Putting the pep back into his backhand
Hip resurfacing, instead of total replacement, may be the right call for active men.
Juice Staff Published: January 14, 2019
On the practice court, Danny Witt moves freely among his tennis students.
You wouldn’t know it, but for years the Ponte Vedra Beach-based tennis coach suffered with arthritis in one of his hips.
Doctors first discovered it when Witt was only 28. He learned to live with the pain until it became almost unbearable in his 40s.
“My hip would ache and I would get a sharp pain when I planted my foot to play tennis or move around,” said the former University of North Florida All-American doubles player. “It felt like somebody was stabbing me with a knife in the hip.”
Searching for answers, Witt eventually turned to Jacksonville Orthopaedic Institute (JOI) and opted for a unique approach that would allow him to keep more of his own hip bone instead of undergoing a total hip replacement.
His orthopedic surgeon was Brett Frykberg, MD, an acknowledge expert in the Birmingham Hip Resurfacing System, which restores the natural shape of the joint and provides better stability, longevity and higher levels of patient activity than a traditional hip replacement.
As part of the procedure, only the surface of the femoral head (ball) is shaved off. A cap is then put on the top of the hip, similar to capping a tooth, instead of replacing the entire head and neck of the femoral bone.
Dr. Frykberg, who performed the procedure in New York before coming to JOI and Baptist Health in 2014, also trained in England with the inventor of the resurfacing system, Dr. Derek McMinn.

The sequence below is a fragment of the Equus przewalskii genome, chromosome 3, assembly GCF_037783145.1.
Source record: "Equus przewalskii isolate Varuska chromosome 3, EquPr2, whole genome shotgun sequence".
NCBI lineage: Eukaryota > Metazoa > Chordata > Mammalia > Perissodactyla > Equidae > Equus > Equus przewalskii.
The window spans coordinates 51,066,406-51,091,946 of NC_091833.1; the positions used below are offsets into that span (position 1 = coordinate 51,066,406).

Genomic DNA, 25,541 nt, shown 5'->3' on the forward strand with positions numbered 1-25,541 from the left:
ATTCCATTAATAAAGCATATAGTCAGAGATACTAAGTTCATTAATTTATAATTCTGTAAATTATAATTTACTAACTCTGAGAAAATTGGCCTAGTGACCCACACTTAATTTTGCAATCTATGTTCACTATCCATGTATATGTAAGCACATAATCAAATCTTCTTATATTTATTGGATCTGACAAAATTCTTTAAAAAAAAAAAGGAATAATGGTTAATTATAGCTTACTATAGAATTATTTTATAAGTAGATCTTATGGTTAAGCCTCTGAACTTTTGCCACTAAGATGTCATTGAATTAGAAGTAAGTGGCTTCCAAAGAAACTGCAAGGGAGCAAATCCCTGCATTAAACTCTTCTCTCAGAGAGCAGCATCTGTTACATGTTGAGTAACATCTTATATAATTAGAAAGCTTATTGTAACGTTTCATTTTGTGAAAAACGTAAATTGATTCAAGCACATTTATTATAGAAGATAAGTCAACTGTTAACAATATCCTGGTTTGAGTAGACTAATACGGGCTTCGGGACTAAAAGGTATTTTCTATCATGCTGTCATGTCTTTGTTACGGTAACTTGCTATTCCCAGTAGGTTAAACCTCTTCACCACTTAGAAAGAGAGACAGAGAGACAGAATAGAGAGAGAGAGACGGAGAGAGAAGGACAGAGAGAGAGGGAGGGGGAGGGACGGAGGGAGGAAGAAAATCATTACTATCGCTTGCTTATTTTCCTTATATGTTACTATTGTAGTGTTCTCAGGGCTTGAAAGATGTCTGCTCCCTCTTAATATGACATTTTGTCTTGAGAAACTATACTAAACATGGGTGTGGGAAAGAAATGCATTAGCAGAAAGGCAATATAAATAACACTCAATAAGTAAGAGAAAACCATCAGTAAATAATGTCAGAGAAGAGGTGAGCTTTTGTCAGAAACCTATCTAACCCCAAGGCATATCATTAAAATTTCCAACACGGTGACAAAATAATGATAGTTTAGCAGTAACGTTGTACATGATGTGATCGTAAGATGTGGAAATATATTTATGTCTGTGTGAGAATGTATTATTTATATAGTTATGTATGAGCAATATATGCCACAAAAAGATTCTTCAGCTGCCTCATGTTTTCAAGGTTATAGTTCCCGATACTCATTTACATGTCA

Dr. Frykberg has performed about 100 of these resurfacings and is one of a small number of surgeons in the state doing the procedure, according to Smith & Nephew, Inc., which manufactures the products used in the resurfacing. According to Dr. Frykberg, hip resurfacing presents no physical restrictions to the patient.
“Once recovered, people can return to normal activities such as running, biking, swimming, hockey and baseball. Resurfacing allows that high level of activity, which total hip replacement does not do,” he added. “You keep most of your own bone and your range of motion is better.”
The JOI procedure is suited for men between the ages of 20 and 60 for whom total hip replacement may not be appropriate due to their level of physical activity.
Active men who suffer from hip pain due to non-inflammatory arthritis (degenerative joint disease), such as osteoarthritis, traumatic arthritis, avascular necrosis, or dysplasia/DDH, or inflammatory arthritis, such as rheumatoid arthritis, may be good candidates.
“The procedure is not good for women,” Dr. Frykberg said, “because women have smaller femoral neck bones, which are more brittle and not strong enough to hold the implant.”
Witt, who has developed competitive junior tennis players for more than 20 years, and has served as a coach for USTA Team Florida, is now able to run and play tennis again without pain.
“It’s been great,” he said. “Outside of my job, I still like to stay fit and work out a lot. Even when I’m on the tennis court, I can move around better now. It’s just awesome.”
For more information on the Birmingham Hip Resurfacing System or other hip and knee procedures at Jacksonville Orthopaedic Institute, go to joionline.net.